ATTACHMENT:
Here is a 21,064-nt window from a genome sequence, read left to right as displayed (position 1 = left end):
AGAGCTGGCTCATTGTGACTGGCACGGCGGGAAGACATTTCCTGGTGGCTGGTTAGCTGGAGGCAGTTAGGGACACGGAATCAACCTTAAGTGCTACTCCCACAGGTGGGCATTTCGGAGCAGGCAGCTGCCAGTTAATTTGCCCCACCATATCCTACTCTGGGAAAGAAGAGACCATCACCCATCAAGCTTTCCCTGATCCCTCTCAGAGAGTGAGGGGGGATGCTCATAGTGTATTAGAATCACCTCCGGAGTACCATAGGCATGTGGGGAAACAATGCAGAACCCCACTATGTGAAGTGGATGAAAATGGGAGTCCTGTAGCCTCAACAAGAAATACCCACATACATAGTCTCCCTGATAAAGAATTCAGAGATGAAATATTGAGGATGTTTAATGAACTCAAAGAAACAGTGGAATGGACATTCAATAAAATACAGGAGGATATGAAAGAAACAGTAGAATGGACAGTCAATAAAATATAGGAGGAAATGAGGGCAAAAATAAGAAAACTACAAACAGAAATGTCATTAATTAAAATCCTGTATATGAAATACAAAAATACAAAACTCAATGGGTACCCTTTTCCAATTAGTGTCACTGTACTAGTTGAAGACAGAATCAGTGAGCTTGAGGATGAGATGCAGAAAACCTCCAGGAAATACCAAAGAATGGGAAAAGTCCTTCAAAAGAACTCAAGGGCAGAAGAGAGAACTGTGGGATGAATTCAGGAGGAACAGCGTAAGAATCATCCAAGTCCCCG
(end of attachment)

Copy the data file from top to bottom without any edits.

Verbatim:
Here is a 21,064-nt window from a genome sequence, read left to right as displayed (position 1 = left end):
AGAGCTGGCTCATTGTGACTGGCACGGCGGGAAGACATTTCCTGGTGGCTGGTTAGCTGGAGGCAGTTAGGGACACGGAATCAACCTTAAGTGCTACTCCCACAGGTGGGCATTTCGGAGCAGGCAGCTGCCAGTTAATTTGCCCCACCATATCCTACTCTGGGAAAGAAGAGACCATCACCCATCAAGCTTTCCCTGATCCCTCTCAGAGAGTGAGGGGGGATGCTCATAGTGTATTAGAATCACCTCCGGAGTACCATAGGCATGTGGGGAAACAATGCAGAACCCCACTATGTGAAGTGGATGAAAATGGGAGTCCTGTAGCCTCAACAAGAAATACCCACATACATAGTCTCCCTGATAAAGAATTCAGAGATGAAATATTGAGGATGTTTAATGAACTCAAAGAAACAGTGGAATGGACATTCAATAAAATACAGGAGGATATGAAAGAAACAGTAGAATGGACAGTCAATAAAATATAGGAGGAAATGAGGGCAAAAATAAGAAAACTACAAACAGAAATGTCATTAATTAAAATCCTGTATATGAAATACAAAAATACAAAACTCAATGGGTACCCTTTTCCAATTAGTGTCACTGTACTAGTTGAAGACAGAATCAGTGAGCTTGAGGATGAGATGCAGAAAACCTCCAGGAAATACCAAAGAATGGGAAAAGTCCTTCAAAAGAACTCAAGGGCAGAAGAGAGAACTGTGGGATGAATTCAGGAGGAACAGCGTAAGAATCATCCAAGTCCCCG